When life leaves me a bit broken (heart, soul, spirit, some other abstract), I crawl back into my drey, squirrel away my hurts (like nuts of wisdom) and binge on films. It’s a coping strategy. Something that helps me escape the neurosis of my reality and live somewhere else for a wee while. Cinema provides a platform for me to realign my thought patterns, to philosophise my petty sufferings. And it’s always made more special if I discover a new gem. A film that seems to tune into bitter-sweet comedy, hopeful cynicism and ultimate tragedy. The film reel ends, I detect the death sigh of celluloid, reality resumes. Poop!
So. New gem. The Big Blue (1988, Luc Besson).
I only even heard of this a few weeks ago reading about it on Static Mass Emporium (a cinema blogsite I heartily recommend). I fairly recently graduated from a Luc Besson admirer (I like Leon & The Fifth Element), to a Luc Besson fawning acolyte (Nikita? Straight into my favourites list). So I decided to hunt this one down.
This will be a film I will watch again and again. For the first three quarters it is funny, charming and enigmatic, a bit like the dolphins. It always has an undercurrent of bluesey melancholy, but the comedic romps (particularly of Jean Reno’s character Enzo) left me beaming like an eejit. The ending, while philosophically lovely lovely lovely, is like a rabbit punch to the vagina (if you’ll excuse my phrasing).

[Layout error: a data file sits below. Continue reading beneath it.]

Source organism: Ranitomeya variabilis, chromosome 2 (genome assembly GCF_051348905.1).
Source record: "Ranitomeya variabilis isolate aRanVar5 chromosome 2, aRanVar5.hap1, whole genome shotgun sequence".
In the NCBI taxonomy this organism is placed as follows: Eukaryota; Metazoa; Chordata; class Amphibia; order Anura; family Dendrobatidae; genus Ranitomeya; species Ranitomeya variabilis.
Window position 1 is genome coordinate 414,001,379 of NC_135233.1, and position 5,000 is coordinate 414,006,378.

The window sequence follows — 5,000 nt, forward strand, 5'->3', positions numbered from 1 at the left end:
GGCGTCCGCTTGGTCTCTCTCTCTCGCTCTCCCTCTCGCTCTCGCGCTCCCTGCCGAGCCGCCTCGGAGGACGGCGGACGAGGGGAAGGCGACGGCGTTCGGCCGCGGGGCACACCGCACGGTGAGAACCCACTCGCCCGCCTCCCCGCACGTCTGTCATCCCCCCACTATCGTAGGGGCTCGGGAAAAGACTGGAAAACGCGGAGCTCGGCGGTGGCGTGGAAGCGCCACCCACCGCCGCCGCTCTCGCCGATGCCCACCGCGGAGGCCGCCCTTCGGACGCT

Mr Besson is a true skillsman when it comes to messing around with genres. He collects cute cliches and then blows them off his hand like dandelion fairies. Skipping effortlessly from B&W arthouse-coming-of-age prologue, to ditzy rom-com with 80’s soft focus sex, to compelling adventure-thrills and bro-mance (the artist formly known as ‘buddy movie’), all laced with a stunning, surreal, complex and ultimately tragic heart.
But as Static Mass itself states, it’s the sort of tragedy we fall foolishly in love with like a hapless teenage girl. Jean Marc-Barr’s character Jacquez in all his shiney gorgeous inhuman perfection (I challenge even hetero-fellas not to swoon), seems to belong to another world, to a bottomless ocean, to a place where realities like oxygen and heartbreak cease their trivial existence.
I think I just gushed. Oops. Back to reality. Back to trying to impress my moggie with my incredible clicky-quacky dolphin impressions. She looks… worried.
Big Blue Love.
Over & owt.